Being mildly overweight benefits ALS patients

March 12, 2017

Depending on the particular clinical trial, survival data was available for one to two years after study initiation. While higher baseline cholesterol levels were associated with longer survival, that association disappeared when the results were controlled for BMI. As expected, the shortest survival was seen in malnourished or morbidly obese patients, but patients in the mildly obese range had the longest survival of any BMI group.

"While this finding needs further investigation, we hypothesize that it is due to increased energy reserves available to these patients," says Wills, an instructor of Neurology at Harvard Medical School. "We don't know whether actively putting on weight would be helpful, but right now I'm telling my patients with ALS they can eat anything they want."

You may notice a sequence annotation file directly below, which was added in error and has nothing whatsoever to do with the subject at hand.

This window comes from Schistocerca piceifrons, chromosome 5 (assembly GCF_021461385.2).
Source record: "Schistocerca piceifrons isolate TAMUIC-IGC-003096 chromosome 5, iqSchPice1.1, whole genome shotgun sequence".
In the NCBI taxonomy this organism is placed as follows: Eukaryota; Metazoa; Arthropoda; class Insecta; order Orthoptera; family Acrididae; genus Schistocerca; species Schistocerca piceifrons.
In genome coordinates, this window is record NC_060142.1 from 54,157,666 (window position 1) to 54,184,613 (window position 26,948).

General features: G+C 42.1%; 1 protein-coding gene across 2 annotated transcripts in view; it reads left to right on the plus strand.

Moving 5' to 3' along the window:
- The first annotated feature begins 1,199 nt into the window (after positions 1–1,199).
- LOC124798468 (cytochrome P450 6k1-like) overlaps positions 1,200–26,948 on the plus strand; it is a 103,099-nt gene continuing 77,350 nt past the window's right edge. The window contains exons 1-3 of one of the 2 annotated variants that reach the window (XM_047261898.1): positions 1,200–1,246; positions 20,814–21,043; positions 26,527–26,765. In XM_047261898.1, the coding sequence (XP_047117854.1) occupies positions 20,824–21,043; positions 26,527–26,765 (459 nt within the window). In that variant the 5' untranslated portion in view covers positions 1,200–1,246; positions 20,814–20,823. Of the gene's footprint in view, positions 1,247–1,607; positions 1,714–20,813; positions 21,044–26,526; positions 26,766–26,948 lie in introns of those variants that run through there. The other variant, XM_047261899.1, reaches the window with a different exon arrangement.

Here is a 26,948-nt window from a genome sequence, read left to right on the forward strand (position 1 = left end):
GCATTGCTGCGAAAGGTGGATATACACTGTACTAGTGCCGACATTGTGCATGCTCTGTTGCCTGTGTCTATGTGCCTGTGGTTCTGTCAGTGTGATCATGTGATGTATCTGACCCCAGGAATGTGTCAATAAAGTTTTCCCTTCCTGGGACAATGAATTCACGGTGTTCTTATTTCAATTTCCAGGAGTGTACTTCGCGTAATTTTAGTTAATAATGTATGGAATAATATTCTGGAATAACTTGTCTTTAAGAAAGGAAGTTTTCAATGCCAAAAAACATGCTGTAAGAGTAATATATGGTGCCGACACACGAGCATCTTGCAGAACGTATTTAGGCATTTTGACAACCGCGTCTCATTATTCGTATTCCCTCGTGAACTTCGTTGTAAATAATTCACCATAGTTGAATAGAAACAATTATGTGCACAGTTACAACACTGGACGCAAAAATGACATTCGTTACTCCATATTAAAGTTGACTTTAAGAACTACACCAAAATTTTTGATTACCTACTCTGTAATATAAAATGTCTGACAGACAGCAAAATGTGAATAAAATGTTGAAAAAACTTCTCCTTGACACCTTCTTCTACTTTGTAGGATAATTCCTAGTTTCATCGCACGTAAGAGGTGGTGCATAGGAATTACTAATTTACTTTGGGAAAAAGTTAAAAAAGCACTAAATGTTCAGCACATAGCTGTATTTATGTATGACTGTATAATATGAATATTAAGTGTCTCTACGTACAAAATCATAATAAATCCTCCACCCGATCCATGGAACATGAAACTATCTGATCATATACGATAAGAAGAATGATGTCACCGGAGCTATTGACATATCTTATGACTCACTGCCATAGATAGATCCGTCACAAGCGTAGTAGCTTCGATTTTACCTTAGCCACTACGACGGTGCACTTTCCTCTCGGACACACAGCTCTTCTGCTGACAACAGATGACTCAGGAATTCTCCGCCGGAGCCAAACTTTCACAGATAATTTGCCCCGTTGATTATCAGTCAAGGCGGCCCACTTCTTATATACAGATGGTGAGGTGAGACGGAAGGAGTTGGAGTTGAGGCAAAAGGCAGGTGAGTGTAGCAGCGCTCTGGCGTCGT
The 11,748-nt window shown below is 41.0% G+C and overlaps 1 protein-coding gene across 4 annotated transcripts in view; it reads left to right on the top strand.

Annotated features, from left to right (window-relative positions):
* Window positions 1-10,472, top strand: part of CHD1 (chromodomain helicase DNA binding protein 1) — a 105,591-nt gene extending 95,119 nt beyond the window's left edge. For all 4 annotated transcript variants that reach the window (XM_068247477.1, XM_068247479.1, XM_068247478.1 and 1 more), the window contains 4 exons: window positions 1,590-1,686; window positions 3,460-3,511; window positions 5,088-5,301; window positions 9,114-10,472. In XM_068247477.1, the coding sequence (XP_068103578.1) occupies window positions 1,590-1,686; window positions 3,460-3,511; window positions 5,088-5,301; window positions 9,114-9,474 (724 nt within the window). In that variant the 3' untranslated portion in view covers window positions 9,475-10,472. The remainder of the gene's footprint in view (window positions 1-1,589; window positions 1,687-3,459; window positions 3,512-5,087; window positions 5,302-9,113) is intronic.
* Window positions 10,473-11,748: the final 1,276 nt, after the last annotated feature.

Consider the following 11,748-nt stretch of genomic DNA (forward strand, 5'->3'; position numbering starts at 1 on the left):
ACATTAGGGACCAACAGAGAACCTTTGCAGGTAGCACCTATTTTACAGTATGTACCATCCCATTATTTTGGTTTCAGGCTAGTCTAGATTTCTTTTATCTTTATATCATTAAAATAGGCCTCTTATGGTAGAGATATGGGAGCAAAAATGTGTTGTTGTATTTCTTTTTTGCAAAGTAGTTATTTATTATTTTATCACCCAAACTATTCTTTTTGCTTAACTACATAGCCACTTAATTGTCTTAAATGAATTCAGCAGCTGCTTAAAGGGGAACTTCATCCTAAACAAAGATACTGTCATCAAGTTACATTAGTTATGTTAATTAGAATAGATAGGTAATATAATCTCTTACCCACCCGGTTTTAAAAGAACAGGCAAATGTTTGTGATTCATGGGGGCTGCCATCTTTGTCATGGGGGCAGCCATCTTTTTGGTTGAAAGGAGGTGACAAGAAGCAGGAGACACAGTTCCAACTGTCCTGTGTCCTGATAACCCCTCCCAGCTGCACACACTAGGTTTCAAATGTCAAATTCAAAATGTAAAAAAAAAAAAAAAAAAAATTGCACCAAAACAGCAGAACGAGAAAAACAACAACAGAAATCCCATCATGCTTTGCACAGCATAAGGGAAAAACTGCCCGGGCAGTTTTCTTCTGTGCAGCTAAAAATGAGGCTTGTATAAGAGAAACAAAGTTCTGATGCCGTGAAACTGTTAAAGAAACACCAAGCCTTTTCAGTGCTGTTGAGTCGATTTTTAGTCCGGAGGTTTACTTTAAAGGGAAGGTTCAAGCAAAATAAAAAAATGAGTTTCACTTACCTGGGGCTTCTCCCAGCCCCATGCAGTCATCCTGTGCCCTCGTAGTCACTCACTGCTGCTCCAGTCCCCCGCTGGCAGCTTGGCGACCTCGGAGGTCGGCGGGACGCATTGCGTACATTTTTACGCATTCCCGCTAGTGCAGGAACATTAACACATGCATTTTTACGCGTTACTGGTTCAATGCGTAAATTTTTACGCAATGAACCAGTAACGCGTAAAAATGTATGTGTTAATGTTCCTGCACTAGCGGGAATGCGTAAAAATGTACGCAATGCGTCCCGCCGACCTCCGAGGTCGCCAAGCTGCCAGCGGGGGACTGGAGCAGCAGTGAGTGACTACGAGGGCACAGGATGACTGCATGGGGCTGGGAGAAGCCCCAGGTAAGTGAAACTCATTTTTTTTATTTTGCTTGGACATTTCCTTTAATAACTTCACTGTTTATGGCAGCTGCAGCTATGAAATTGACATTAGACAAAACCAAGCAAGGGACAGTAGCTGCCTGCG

The MGH team is leading a clinical trial to test the safety and tolerability of a high-fat, high-calorie diet for ALS patient. In order to precisely control participants' caloric intake, the study is limited to ALS patients who already have a feeding tube in place. Sponsored by the Muscular Dystrophy Association, the trial takes place at 12 sites around the country.

Source: Massachusetts General Hospital